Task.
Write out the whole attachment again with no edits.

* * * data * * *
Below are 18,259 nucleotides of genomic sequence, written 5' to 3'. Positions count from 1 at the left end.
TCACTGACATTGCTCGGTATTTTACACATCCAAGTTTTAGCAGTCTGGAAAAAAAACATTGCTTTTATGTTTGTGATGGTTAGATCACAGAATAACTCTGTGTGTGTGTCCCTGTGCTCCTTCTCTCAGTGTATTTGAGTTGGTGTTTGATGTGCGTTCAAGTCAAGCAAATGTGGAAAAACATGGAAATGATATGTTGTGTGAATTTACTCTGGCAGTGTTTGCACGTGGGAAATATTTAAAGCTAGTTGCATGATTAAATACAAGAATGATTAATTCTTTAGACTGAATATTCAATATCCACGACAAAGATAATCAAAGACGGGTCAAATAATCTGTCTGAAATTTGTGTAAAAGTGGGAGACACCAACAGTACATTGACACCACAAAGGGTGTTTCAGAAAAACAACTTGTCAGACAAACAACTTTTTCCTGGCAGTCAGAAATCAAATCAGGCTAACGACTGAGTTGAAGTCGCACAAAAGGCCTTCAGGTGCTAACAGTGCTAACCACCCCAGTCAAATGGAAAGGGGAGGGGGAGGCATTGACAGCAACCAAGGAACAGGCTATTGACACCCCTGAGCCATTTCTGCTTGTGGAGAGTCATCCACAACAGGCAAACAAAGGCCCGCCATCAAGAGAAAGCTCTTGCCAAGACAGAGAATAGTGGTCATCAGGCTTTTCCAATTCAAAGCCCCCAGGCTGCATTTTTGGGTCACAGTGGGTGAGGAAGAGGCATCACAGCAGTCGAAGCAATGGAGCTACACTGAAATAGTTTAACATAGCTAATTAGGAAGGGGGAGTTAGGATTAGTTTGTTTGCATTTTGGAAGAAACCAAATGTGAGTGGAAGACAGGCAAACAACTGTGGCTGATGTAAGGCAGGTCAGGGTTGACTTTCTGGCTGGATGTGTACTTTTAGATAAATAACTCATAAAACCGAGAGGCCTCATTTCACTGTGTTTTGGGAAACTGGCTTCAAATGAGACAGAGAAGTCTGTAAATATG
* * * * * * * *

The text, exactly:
Below are 18,259 nucleotides of genomic sequence, written 5' to 3'. Positions count from 1 at the left end.
TCACTGACATTGCTCGGTATTTTACACATCCAAGTTTTAGCAGTCTGGAAAAAAAACATTGCTTTTATGTTTGTGATGGTTAGATCACAGAATAACTCTGTGTGTGTGTCCCTGTGCTCCTTCTCTCAGTGTATTTGAGTTGGTGTTTGATGTGCGTTCAAGTCAAGCAAATGTGGAAAAACATGGAAATGATATGTTGTGTGAATTTACTCTGGCAGTGTTTGCACGTGGGAAATATTTAAAGCTAGTTGCATGATTAAATACAAGAATGATTAATTCTTTAGACTGAATATTCAATATCCACGACAAAGATAATCAAAGACGGGTCAAATAATCTGTCTGAAATTTGTGTAAAAGTGGGAGACACCAACAGTACATTGACACCACAAAGGGTGTTTCAGAAAAACAACTTGTCAGACAAACAACTTTTTCCTGGCAGTCAGAAATCAAATCAGGCTAACGACTGAGTTGAAGTCGCACAAAAGGCCTTCAGGTGCTAACAGTGCTAACCACCCCAGTCAAATGGAAAGGGGAGGGGGAGGCATTGACAGCAACCAAGGAACAGGCTATTGACACCCCTGAGCCATTTCTGCTTGTGGAGAGTCATCCACAACAGGCAAACAAAGGCCCGCCATCAAGAGAAAGCTCTTGCCAAGACAGAGAATAGTGGTCATCAGGCTTTTCCAATTCAAAGCCCCCAGGCTGCATTTTTGGGTCACAGTGGGTGAGGAAGAGGCATCACAGCAGTCGAAGCAATGGAGCTACACTGAAATAGTTTAACATAGCTAATTAGGAAGGGGGAGTTAGGATTAGTTTGTTTGCATTTTGGAAGAAACCAAATGTGAGTGGAAGACAGGCAAACAACTGTGGCTGATGTAAGGCAGGTCAGGGTTGACTTTCTGGCTGGATGTGTACTTTTAGATAAATAACTCATAAAACCGAGAGGCCTCATTTCACTGTGTTTTGGGAAACTGGCTTCAAATGAGACAGAGAAGTCTGTAAATATG